USA Today // Greg Bartram

Jaylon Tate's domestic violence case dismissed

Jaylon Tate's domestic violence case has been dismissed.

Illini guard Jaylon Tate will not go to trial after his domestic violence case was dismissed by State's Attorney Julia Rietz on Thursday, according to a breaking report by WCIA.

Tate was arrested on March 12 and charged with domestic battery for allegedly striking a member of the Illinois women's softball team. He was due back in court on June 7 for the beginning of trial after a pretrial hearing a few weeks ago.

"This case is over today because Jaylon Tate never did anything wrong in the first place," attorney Evan Bruno told WCIA. "I hope the people who passed judgment on him will come to accept the fact that Jaylon Tate was, is and always will be completely innocent."

Rietz told The News-Gazette that this case has come to a close due to a lack of convicting evidence.

"We don't believe a jury would convict based on the evidence we have at this time," Rietz said. "We have spoken to all the parties and they would like to move on from this without proceeding to a jury trial."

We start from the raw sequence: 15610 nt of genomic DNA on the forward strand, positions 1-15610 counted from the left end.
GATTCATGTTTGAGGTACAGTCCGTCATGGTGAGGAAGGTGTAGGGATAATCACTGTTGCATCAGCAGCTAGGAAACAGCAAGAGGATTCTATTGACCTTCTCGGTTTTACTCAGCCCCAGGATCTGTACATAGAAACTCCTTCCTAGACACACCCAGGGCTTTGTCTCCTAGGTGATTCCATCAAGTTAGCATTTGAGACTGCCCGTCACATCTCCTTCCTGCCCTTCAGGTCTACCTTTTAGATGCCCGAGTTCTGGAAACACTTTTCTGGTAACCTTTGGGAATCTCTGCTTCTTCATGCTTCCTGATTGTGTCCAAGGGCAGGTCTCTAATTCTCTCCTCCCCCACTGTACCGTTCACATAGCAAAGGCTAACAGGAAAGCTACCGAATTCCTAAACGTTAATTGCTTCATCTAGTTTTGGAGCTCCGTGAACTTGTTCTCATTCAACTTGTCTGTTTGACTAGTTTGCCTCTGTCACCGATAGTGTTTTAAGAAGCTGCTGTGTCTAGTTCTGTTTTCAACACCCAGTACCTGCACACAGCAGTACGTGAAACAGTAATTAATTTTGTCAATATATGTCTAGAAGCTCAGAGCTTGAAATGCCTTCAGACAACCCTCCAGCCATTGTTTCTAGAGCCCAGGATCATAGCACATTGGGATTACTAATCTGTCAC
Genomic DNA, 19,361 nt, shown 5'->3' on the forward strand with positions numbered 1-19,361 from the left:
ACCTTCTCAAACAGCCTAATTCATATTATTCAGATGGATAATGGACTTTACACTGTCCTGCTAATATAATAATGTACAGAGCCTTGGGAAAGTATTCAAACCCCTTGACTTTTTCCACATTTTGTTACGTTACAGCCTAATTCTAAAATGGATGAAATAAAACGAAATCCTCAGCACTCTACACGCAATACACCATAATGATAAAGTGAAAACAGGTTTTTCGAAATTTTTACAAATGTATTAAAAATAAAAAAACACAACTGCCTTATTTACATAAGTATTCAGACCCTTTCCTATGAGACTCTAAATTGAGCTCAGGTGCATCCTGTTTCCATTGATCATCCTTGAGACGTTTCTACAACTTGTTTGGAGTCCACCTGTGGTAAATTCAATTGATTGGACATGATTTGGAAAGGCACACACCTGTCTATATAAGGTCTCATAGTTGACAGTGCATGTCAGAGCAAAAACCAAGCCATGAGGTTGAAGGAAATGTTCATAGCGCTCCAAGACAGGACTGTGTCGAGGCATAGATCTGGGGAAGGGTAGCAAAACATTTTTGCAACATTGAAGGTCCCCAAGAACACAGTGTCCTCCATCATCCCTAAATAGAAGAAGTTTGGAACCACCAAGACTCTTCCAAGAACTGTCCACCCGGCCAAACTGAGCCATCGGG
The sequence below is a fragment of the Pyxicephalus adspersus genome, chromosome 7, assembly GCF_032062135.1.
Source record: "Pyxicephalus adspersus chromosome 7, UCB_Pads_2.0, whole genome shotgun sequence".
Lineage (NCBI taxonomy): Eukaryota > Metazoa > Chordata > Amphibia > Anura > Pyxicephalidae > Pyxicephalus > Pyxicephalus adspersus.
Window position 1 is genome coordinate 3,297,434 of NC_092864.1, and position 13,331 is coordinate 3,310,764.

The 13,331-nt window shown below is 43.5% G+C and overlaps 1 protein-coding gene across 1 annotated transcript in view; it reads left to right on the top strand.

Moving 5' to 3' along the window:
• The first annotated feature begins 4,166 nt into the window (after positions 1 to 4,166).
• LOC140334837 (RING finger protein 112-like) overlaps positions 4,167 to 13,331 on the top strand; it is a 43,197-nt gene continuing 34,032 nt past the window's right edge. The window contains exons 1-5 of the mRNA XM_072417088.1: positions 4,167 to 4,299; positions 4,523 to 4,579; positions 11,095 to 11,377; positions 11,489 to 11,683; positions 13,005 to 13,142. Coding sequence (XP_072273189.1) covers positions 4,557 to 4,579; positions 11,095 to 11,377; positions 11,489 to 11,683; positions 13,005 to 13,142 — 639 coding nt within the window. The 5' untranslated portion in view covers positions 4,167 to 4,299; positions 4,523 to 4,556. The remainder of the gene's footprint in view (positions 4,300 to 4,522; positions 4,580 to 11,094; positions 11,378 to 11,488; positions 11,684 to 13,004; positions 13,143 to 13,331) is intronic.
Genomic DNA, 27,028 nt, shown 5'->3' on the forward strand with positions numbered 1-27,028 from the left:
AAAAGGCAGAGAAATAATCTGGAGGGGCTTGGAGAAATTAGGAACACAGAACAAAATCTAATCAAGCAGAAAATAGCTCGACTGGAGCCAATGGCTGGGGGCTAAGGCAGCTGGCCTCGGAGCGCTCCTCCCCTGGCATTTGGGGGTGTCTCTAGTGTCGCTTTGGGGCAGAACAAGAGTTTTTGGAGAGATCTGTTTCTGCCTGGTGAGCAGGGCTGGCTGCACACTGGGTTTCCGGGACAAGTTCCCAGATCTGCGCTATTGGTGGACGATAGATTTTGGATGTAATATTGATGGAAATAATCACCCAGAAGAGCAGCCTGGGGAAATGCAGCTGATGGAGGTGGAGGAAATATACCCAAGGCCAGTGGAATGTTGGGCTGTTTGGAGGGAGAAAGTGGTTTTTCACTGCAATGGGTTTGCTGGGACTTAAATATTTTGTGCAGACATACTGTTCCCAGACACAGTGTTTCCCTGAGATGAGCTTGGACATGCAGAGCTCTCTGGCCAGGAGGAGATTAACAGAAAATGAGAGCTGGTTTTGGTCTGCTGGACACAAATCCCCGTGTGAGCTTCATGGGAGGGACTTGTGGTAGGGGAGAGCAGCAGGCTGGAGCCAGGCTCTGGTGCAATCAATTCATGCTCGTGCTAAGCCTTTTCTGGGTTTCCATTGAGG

This comes one day after fellow teammate and Simeon product Kendrick Nunn reached a plea agreement, in which he plead guilty to one count of misdemeanor battery. Nunn has been sentenced to 18 months of court supervision, 100 hours of community service, enrollment in a partner abuse program and a $200 fine. If Nunn completes the terms of the agreement, the conviction will be erased from his record.

The Illinois men's basketball team has yet to issue a ruling on Nunn's future, as he remains indefinitely suspended. Tate was indefinitely suspended as well, but that figures to be reversed immediately.

Illini Inquirer publisher Jeremy Werner talked with Tate's attorney Evan Bruno on the "Tay and J Show" on Thursday afternoon. Hear the interview in the podcast below (skip ahead to 42:00).

Piper's take

This is a big positive for Tate and the Illini that goes beyond the game of basketball. Tate is a beloved member of the program by his coaches and teammates. Illini head coach John Groce remained supportive of Tate throughout the process.

Furthermore, this provides justice for Tate from a personal standpoint. This is exactly why Groce and athletic director Josh Whitman held steady instead of making decision before the legal proceedings.

On the court, Tate averaged 1.9 points and 2.6 assists per game last season. He started 15 contests and played 17.5 minutes per game. Tate is just a 33 percent shooter during his collegiate career, but he provides experience and depth at the point guard spot. The Illini need that depth with their other two point guards coming off major injuries.

Tracy Abrams is expected to be granted a sixth year of eligibility after missing a second straight season. He tore his Achilles tendon in his left leg last July. Four-star point guard signee Te'Jon Lucas will enroll next month, and he is rehabbing after suffering a fractured ankle in February.

If Nunn returns as well, Illinois will be one of the most veteran-laden teams in college basketball next season with six seniors.

Illini Inquirer Top Stories